The Florida State University Coastal & Marine Laboratory Conservation Lecture Series
Understanding the Ecological Importance of Florida's Seagrasses 
 by Jonathan Brucker
Florida's seagrass beds are an extremely valuable resource; approximately 2,000,000 acres of seagrass in Florida provide critical habitat for many fish, crustaceans, and shellfish, including many recreationally and economically important species; help stabilize the bottom sediments, which in turn improves water quality; and are a source of food for many marine animals. Found in shallow coastal marine and estuarine waters, seagrasses are "grass-like" flowering plants.  Seagrasses are typically found as small, patchy beds; however, these small patches can join to form large, continuous beds known as seagrass meadows. Seven species of seagrass are found off of Florida's coasts and each has unique physical requirements for survival, such as light, salinity, and nutrient availability. Understanding trends in species composition, abundance, and distribution of seagrasses, in conjunction with water quality monitoring efforts, aids researchers in determining the overall health of highly diverse ecosystems.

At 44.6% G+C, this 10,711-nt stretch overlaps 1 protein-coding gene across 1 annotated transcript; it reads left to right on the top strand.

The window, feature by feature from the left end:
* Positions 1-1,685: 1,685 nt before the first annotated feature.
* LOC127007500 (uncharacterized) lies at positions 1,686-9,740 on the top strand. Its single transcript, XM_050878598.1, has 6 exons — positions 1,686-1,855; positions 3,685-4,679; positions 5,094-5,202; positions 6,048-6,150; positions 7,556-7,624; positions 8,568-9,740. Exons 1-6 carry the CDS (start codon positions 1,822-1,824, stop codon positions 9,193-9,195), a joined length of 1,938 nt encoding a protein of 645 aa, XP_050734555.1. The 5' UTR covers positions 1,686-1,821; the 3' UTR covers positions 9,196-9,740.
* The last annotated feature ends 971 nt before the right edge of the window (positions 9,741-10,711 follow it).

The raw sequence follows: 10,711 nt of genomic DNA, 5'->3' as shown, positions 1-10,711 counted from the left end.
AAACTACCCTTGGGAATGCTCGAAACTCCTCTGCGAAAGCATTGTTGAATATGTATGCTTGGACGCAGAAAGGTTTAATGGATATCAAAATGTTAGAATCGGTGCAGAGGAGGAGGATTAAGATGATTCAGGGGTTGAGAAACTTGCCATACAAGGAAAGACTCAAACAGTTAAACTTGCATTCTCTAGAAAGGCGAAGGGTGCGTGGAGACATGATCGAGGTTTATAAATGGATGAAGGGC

July 14th, 2016
at 7 pm

FSUCML Auditorium

Reception follows the presentation

Jonathan Brucker (Florida Department of Environmental Protection) is the manager of the Central Panhandle Aquatic Preserves.  He has a bachelor's degree in Marine Science from the University of South Carolina, and he has been working for the Florida Department of Environmental Protection since 2003.  Jonathan has a strong background in water quality and biological monitoring, as well as many other resource management activities, which has made him a valuable asset to the Aquatic Preserve program.